#change user to postgres
#enter the following sql command replacing did_serial with actual table name:
pg_dump -a -t did_serial -f did_serial.sql maximize_master
In order to restore a postgresql .dump file made with page_dump that was done with the -Fc parameters, as in the following example:
pg_dump -Fc mydb > db.dump
To restore a dump that used the above command, use the following pg_restore command at command line
pg_restore -C -d postgres db.dump
Where C parameter means to create table and d parameter is the database. postgres can be any database name in the cluster. You have to provide another database name even though it gets the actual database name from the dump file. Don’t worry, it won’t rename the database postgres, it just needs to postgres database to create the new database for some reason.
I also wanted to try the -O option because ownership of the tables was all messed up so I tried:
pg_restore -O -C -d postgres db.dump
The reason for the -O option was that when I transferred the first time, the database has users and roles that didn’t exist on the new server, so the -O option makes it owner neutral, which seems to have solved the issue.
Tips and tricks:
use the df -h command on a second terminal window to see if the database is loading. On larger databases, like the one I did recently which was a 15 gig backup file, it will hang on the pg_restore command seemingly indefinitely. You can type [df -h] in a second command line interface to monitor progress. Do it once then do it again and compare to see that there is more disc space being used. that is the technique I used to verify that the pg_restore command was working.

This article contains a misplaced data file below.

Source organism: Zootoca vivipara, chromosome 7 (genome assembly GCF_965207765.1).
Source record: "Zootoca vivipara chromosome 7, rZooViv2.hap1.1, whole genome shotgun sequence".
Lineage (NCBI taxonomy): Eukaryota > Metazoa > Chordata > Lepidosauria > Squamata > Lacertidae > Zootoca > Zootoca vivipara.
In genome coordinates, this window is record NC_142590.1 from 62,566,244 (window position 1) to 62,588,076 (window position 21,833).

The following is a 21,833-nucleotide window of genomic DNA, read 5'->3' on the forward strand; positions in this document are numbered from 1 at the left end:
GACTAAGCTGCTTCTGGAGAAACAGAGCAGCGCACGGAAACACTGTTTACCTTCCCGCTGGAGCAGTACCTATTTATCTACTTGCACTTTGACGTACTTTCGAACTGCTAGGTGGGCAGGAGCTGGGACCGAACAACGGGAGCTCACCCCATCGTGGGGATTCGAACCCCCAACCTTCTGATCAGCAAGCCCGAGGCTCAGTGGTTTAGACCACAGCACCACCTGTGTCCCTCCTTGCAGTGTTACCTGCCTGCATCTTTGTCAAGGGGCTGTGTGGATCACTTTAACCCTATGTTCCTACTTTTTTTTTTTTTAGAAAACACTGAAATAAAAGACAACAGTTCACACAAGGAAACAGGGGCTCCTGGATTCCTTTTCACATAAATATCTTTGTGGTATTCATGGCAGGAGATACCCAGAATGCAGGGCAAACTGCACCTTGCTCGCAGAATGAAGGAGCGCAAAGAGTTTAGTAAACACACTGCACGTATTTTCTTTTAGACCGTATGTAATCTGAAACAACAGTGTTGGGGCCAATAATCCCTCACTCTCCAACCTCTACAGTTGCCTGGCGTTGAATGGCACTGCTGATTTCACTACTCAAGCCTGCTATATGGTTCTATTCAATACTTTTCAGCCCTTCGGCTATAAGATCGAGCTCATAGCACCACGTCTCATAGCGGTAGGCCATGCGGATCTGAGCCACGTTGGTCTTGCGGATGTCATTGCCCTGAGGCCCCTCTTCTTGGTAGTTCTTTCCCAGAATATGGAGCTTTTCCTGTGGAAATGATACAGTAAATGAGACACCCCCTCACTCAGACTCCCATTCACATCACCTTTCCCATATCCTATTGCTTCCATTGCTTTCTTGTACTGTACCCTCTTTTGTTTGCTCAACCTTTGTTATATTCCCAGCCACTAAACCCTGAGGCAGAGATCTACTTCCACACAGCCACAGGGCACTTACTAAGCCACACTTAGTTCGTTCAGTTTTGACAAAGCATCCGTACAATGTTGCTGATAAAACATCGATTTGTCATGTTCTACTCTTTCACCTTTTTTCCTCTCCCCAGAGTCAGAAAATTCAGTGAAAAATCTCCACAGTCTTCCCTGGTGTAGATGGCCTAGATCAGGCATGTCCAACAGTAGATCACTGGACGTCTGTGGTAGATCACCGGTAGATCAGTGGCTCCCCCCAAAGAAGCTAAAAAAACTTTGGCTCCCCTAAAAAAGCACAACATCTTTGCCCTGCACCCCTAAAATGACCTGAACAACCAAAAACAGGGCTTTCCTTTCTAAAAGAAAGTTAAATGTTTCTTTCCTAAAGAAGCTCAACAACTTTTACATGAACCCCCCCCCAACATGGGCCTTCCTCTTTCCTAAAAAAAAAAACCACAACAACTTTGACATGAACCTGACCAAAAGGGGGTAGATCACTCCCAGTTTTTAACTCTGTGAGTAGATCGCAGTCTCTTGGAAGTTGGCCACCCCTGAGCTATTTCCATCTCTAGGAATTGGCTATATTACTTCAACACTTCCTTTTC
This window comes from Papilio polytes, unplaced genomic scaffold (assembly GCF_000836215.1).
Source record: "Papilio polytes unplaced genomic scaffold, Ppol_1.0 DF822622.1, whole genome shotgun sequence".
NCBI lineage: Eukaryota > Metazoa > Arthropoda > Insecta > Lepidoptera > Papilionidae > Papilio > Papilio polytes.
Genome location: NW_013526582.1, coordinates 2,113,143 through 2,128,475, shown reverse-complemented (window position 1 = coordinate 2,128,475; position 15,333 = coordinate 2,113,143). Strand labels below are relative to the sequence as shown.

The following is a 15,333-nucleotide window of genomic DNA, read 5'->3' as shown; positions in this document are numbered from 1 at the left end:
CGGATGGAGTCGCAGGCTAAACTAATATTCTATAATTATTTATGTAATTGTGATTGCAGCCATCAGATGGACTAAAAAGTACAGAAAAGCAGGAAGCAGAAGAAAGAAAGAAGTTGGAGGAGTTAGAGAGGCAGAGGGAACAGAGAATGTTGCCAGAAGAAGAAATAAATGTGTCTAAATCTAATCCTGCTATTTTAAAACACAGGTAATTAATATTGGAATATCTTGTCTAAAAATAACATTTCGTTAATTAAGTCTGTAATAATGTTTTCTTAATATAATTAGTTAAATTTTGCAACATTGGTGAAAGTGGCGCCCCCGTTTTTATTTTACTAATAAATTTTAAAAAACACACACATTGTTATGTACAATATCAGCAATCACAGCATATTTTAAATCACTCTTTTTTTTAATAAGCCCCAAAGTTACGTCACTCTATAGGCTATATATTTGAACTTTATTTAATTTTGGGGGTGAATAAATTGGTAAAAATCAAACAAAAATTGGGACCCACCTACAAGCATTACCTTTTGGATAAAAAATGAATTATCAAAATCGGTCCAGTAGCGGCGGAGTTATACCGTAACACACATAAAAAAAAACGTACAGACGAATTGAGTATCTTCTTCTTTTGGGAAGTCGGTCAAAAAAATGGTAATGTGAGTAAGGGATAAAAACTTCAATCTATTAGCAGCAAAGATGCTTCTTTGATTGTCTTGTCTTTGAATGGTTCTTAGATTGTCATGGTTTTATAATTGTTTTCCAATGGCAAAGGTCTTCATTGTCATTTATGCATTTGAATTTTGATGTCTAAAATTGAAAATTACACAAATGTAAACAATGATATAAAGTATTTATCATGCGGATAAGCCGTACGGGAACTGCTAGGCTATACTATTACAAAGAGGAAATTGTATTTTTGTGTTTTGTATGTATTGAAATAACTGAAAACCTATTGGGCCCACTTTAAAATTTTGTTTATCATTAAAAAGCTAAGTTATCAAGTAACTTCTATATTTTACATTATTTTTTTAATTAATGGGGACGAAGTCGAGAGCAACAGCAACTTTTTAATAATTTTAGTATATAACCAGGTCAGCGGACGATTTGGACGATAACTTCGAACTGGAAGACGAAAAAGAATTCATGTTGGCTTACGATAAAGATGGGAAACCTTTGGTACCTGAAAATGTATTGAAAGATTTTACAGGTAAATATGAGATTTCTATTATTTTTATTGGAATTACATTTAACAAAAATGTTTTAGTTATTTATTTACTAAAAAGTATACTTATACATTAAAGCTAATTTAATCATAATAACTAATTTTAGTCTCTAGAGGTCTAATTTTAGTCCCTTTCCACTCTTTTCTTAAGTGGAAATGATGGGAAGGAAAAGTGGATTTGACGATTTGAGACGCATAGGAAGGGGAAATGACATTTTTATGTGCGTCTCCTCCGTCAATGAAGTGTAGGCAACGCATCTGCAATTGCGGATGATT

Errors – When I did this I got an error saying: pg_restore.bin: [archiver (db)] Error while PROCESSING TOC: pg_restore.bin: [archiver (db)] Error from TOC entry 2672; 2612 4376101 PROCEDURAL LANGUAGE plpgsql postgres pg_restore.bin: [archiver (db)] could not execute query: ERROR: language “plpgsql” already exists Command was: CREATE PROCEDURAL LANGUAGE plpgsql;
but that is just because the database already had the plpsql language in it which is not a big deal and shouldn’t mess up anything, so just ignore the error and patiently wait for pg_restore to finish.
Leave the command prompt alone – It seems like I messed up one restore session by messing around with keyboard when the focus was on the terminal window where I did the pg_restore command from, so to avoid the likelihood of this happening, leave the terminal window alone until it returns a new command prompt indicating that it has finished.
Missing Data – if something went wtong and some tables are missing data. you can do what I did and do a backup for each table that is messed up. Use the following command to pg_dump just the table you need from the original database server:enter the following sql command replacing did_serial with a table name: pg_dump -a -t table_name -f table_name.sql db_name
replace table_name and db_name with the table and database names respectively. Then download the file to your desktop, open it and take out everything before the the copy command and save it. upload to new server and issue following command:
psql db_name < table_name.sqlNOTE: you have to be in the directory of table_name.sql or use the path before it.